Relationship Advice Tips From Dr. Jeanette Raymond, Ph.D.
Are you alone and blue when you feel bitter and blame others?
photograph copyright, Jeanette Raymond, Ph.D.
How easy is it for you to accept and live with everyday failures? Do you chalk it up to experience and try again, or look for someone or something to blame.
Dealing with failure can be traumatic if it is repeated in ways that make you go crazy with fear that things will never work out the way you want, demand, need and expect. Locating the source of the failure in someone else’s errors can take you temporarily off the hook and make you feel worthwhile. But there is a cost in terms of your relationship security, stress and health.
Byron and Daisy blame each other for their marriage problems and end up sick
Fifteen minutes before the store closed Byron and his wife Daisy rushed in to get vanilla ice-cream for their guests at the pool party. The vanilla ice-cream had run out. Byron got in a rage and started blaming Daisy for taking too long to get dressed and ready. The couple started one of their usual mudslinging matches where neither one wanted to hear the other, but both wanted to put the fault on the other.
Hiding the shame of failure with blame and bitterness destroys relationships
A few days later Byron got a call from his mother asking why he had not sent his grandmother a birthday card. Byron flew into a rage and blamed Daisy when she got home from work.
“It’s all your fault. You told me you wanted to be in charge of doing the birthday cards, but you didn’t send one to my grandma and I got told off by my mother!” he spewed out, feeling contemptuous and bitter.
Daisy ranted back at her husband telling him it was his grandmother and he should take care of remembering her birthdays! Daisy too felt bitter and bounced the blame right back onto Byron.
bitterness and blame destroy beautiful blooms
photograph copyright, Jeanette Raymond, Ph.D.
Defensiveness and blame go together, leading to back ache and ear infections
Both felt worn out and run down with blaming and being blamed. Byron talked all over Daisy’s words so that he didn’t have to hear her blame him. He preempted everything she was about to say, making sure that the blame wouldn’t stab him in the back. His guard was up all the time, keeping him distant and emotionally unavailable. But he kept blaming Daisy for the failures in their marriage.
When he was done with the blame that came from bitterness and defense against his own failures, Byron checked out with severe back pain. Daisy was attentive and loving during these times, taking a rest from the need to blame Bryon for the poor communication in their relationship.
Daisy suffered from recurrent ear infections that were painful and prevented her from socializing. Her discomfort and exit from the stage of the relationship made Bryon less likely to blame her when things went wrong with the kids or the house. She got a reprieve from blame but took a hit in her body and ability to function.
Bitterness and blame lead to sickness and a malfunctioning immune system
Research by Wrosh & Renaud in a book entitled ‘Embitterment: Societal, Psychological, and Clinical perspectives’ indicates that bitterness can make people sick. The stress of not being able to manage feelings of personal failure make people like Bryon and Daisy use bitterness as a way of coping. It becomes a strategy of apportioning blame that removes the focus from personal responsibility. The bitterness lives alongside anger and hostility. When used as a long time coping mechanism it disrupts metabolism, the endocrine system, organ function and has long term implications for reduced immune function.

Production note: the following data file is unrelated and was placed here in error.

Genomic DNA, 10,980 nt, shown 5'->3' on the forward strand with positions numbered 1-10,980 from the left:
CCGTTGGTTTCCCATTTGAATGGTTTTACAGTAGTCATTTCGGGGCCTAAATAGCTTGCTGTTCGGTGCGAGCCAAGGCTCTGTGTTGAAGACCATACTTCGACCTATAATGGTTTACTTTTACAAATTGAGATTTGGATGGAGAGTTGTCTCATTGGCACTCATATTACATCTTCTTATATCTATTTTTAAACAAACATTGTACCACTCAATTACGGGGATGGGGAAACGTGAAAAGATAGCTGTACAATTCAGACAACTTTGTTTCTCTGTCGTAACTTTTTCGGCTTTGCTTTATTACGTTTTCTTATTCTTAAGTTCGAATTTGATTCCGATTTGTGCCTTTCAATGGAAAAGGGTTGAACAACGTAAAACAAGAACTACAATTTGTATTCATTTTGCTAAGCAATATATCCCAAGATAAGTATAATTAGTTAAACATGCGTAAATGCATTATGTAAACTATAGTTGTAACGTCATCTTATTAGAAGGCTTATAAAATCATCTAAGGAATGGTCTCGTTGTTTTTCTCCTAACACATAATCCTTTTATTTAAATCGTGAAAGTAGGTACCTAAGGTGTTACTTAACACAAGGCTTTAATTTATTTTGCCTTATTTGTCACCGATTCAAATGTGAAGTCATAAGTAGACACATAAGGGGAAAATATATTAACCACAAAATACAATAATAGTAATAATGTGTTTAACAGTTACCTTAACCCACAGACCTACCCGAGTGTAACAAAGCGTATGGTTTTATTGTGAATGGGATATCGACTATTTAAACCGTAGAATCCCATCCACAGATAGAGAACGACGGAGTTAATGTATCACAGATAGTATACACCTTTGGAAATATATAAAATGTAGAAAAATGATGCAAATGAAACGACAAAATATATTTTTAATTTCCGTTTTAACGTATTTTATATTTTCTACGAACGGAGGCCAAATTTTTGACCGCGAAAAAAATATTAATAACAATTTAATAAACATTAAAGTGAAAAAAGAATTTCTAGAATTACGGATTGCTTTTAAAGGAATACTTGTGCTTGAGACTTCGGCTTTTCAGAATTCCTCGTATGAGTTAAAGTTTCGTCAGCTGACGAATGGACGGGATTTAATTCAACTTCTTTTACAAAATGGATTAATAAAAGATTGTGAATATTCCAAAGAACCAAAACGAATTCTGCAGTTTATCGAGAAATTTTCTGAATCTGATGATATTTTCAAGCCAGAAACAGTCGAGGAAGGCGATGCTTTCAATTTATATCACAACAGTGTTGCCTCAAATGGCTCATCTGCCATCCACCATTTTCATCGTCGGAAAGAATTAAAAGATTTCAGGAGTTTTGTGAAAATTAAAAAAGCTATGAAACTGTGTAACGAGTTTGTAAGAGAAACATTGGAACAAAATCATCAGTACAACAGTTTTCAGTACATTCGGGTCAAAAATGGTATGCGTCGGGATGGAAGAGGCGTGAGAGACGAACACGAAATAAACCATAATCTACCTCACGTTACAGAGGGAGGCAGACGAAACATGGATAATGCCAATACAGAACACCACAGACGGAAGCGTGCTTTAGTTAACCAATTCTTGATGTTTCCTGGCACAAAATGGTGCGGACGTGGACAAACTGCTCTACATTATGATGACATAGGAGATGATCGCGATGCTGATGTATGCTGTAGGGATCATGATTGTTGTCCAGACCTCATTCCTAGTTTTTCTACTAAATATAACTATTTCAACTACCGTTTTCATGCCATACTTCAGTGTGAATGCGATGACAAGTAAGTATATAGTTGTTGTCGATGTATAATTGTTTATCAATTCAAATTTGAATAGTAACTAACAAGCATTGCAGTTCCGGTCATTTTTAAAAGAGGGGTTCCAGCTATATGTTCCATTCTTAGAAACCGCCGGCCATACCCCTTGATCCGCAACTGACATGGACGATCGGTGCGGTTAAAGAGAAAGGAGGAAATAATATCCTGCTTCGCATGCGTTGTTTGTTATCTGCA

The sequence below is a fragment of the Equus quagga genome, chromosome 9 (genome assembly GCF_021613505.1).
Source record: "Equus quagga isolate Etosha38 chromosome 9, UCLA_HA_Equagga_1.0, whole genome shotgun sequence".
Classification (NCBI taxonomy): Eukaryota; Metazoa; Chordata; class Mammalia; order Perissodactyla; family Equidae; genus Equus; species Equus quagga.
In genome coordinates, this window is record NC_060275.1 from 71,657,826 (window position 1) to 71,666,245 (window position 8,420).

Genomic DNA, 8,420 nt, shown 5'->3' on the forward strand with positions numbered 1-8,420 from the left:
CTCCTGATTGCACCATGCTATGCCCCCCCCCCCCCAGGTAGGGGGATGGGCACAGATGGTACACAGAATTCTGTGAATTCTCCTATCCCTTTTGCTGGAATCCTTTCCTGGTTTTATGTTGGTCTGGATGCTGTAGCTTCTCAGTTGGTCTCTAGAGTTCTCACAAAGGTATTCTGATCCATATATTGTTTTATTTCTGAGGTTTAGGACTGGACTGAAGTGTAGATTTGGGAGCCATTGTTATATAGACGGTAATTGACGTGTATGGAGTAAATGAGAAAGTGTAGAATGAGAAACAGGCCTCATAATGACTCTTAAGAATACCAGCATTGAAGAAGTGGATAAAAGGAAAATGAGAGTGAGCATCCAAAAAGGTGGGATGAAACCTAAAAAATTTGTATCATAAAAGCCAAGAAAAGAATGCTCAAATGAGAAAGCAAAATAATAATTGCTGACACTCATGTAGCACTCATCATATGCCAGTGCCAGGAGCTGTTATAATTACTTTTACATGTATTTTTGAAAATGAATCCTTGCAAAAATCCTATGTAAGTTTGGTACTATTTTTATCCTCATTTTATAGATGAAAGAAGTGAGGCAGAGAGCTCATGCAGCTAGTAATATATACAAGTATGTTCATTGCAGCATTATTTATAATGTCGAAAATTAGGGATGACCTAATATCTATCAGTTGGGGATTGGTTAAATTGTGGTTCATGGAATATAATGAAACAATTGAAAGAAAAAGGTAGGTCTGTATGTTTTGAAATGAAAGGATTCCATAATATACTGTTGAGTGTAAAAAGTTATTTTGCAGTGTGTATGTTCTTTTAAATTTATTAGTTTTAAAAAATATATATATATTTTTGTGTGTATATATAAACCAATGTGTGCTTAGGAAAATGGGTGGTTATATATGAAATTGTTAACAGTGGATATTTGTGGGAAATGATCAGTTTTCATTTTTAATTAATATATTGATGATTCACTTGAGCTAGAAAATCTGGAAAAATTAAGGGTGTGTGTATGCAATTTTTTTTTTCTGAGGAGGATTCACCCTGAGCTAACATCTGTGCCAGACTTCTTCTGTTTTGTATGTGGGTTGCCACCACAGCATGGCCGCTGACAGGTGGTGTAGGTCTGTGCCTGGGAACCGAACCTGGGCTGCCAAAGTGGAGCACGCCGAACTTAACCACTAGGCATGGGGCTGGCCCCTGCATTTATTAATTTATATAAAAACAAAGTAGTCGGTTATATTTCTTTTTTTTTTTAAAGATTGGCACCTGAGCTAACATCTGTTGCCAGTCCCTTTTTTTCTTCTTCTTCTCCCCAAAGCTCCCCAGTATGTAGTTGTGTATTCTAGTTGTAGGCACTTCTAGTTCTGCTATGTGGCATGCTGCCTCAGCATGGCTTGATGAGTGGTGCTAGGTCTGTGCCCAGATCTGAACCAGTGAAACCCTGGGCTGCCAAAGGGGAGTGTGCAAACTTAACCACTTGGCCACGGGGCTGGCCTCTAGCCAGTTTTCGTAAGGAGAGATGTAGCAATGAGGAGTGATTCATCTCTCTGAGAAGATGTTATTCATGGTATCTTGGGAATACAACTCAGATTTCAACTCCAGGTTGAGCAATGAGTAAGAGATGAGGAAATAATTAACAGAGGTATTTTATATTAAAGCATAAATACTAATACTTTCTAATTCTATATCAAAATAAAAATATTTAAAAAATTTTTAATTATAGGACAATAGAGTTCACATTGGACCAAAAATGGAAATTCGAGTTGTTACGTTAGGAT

People like Byron and Daisy are closed off and constricted in their ability to deal with negative emotions.
All the bad emotions overwhelm the immune system due to inadequate regulation, which in turn leads to sickness like back ache and ear infections. The sickness may bring some short term softness and tenderness into the relationships, but it doesn’t address the serious issue of needing someone to blame when things fail to work out.
How can Bryon and Daisy cope with failure without bitterness and blame?
1. Be curious as to how and why a plan failed. Look at the sequence of events and what steps got missed, and how both can contribute to helping it work next time.
2. Consider what assumptions were made about the plan that were not communicated or shared, which then leads to finger pointing. Decide if the assumptions are fair and realistic. If not, make new ones, out loud, together and share the responsibility for the outcome.
3. Take credit and accept responsibility for all successes and failures as a team, so neither have to feel ashamed in a place of failure.
Copyright, Jeanette Raymond, Ph.D.
Acid loving plants still bloom together in mutual support! So can you and your partner!
photograph copyright Jeanette Raymond, Ph.D.
Disclaimer: this article is for informational and educative purposes only. There is no liability on the part of Dr. Raymond for any reactions you may have while reading the article or implementing the suggestions therein. Interacting with this material does not constitute a therapeutic relationship with Dr. Raymond.